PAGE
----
Check out this email, from the US Department of Homeland Security.
Did you know:
Yesterday, U.S. Immigration and Customs Enforcement’s (ICE) Homeland Security Investigations (HSI), along with representatives from the U.S. Holocaust Memorial Museum in Washington, D.C., announced the seizure of the long-lost “Rosenberg Diary.”
Alfred Rosenberg, a close confidant of Adolf Hitler, was one of the most influential members of the Third Reich and of the Nazi Party. Thanks to the efforts of ICE, this important record of the crimes committed by the Nazi Party is now preserved for all to see, study and learn from.
In November 2012, HSI special agents received information from an art security specialist, who was working with the U.S. Holocaust Memorial Museum, regarding the search for the Rosenberg Diary. The Rosenberg Diary was subsequently located and seized. This important document will expand our understanding of a dark period in history and also provide invaluable information to scholars and historians as part of the collection at the United States Holocaust Memorial Museum.
ICE plays a leading role in criminal investigations that involve the illegal importation and distribution of cultural property. Since 2007, ICE has returned more than 7,150 artifacts to 26 countries.
Skeptical that our government could be so irony-proof, in the words of the emailer who sent this email to us, I searched around and found this.
Hundreds of pages of the long-lost diary kept by one of Adolf Hitler’s advisors were recovered by federal officials, who said today they hope the discovery will be an “important record” of crimes perpetrated during the Holocaust.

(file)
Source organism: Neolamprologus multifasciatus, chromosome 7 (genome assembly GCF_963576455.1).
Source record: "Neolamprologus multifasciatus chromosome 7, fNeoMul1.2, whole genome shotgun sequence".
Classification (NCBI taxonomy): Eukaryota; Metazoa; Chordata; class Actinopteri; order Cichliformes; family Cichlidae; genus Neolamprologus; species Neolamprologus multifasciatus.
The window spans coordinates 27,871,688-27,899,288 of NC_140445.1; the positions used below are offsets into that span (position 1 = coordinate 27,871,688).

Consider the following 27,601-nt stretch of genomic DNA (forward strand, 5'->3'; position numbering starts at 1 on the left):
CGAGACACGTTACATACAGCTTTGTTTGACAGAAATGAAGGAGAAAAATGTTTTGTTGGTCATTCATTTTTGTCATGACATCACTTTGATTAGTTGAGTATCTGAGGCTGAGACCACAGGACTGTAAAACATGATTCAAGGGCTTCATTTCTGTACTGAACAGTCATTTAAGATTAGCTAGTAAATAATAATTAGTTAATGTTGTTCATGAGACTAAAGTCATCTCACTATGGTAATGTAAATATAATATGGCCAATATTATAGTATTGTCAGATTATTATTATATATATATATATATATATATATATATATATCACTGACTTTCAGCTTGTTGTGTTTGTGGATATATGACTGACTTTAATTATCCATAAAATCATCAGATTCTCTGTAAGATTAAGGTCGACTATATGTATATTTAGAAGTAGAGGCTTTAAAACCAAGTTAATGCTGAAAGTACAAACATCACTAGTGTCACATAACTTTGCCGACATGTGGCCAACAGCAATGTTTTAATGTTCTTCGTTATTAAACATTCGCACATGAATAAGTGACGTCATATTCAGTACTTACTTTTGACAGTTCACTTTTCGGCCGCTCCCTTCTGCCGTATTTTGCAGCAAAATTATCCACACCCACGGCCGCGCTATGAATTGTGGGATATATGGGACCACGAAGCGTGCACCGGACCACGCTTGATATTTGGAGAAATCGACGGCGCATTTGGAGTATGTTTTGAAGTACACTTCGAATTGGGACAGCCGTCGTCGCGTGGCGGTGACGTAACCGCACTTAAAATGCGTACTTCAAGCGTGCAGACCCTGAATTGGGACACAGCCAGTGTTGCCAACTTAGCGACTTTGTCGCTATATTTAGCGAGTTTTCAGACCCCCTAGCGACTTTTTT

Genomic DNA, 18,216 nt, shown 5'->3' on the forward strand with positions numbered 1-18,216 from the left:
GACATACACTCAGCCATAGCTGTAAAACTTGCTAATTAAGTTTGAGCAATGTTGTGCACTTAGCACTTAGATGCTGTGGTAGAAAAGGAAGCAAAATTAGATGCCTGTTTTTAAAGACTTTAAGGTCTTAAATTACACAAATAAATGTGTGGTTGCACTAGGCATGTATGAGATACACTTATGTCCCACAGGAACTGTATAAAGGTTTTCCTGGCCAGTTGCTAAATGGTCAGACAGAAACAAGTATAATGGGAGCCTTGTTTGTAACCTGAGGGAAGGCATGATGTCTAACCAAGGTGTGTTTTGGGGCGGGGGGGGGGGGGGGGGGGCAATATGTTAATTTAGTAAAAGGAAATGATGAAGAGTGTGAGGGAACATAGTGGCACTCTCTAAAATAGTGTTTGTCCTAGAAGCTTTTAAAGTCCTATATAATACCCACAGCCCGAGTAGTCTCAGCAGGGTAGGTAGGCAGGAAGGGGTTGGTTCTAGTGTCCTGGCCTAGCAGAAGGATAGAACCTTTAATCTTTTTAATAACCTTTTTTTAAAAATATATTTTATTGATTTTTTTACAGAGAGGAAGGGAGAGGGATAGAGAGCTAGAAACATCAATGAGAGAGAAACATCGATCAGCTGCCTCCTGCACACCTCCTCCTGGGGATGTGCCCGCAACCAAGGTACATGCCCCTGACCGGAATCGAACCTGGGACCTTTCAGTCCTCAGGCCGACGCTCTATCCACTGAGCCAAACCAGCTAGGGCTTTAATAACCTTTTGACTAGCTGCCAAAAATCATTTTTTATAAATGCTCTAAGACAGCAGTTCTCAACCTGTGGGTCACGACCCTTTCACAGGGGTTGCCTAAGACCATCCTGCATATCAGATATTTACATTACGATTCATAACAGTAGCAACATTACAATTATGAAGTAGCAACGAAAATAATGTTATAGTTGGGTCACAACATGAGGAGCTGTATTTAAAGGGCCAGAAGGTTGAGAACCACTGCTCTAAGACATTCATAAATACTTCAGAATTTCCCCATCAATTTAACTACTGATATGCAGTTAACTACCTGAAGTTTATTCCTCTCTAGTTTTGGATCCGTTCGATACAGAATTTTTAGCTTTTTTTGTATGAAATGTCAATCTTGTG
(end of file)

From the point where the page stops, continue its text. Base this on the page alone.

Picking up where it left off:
The diary, which was penned by Alfred Rosenberg, is roughly 400 pages of loose-leaf paper and spans from 1936 to 1944, according to a statement from the United States Holocaust Memorial Museum.
The museum said it worked with a private investigator, the FBI and the Department of Justice to locate the missing diary earlier this year at a private company in New York. It was seized by federal agents who worked with a scholar to authenticate the diary before its recovery was announced today. (emphasis added)
This diary is surely worth scholarly investigation, but it was private property, in private hands. It isn’t anymore, because our government considered itself entitled to swoop in and take it. There is no indication that the government intends to pay the owners for it. The owners had reportedly intended to donate it to the US Holocaust Memorial Museum since 1997, but had not. It was not stolen. It just had not been donated.
Federal agents from the Department of Homeland Security tracked the thing down and took it. Why is DHS even involved in what is a scholarly pursuit? Was this diary more important to national security than, say, shoring up the borders? Is this really why we have a Department of Homeland Security, and a section called the Immigration and Customs Enforcement bureau, with a Homeland Security Investigations subsection? To track down and seize a Nazi diary? Really? ICE-HSI’s mission sounds far more urgent if you go by its own statement.
The ICE Homeland Security Investigations (HSI) directorate is a critical asset in the ICE mission, responsible for investigating a wide range of domestic and international activities arising from the illegal movement of people and goods into, within and out of the United States.
HSI investigates immigration crime, human rights violations and human smuggling, smuggling of narcotics, weapons and other types of contraband, financial crimes, cybercrime and export enforcement issues. ICE special agents conduct investigations aimed at protecting critical infrastructure industries that are vulnerable to sabotage, attack or exploitation.
Do you see anything about tracking down and seizing Nazi diaries in there? I’m not seeing it.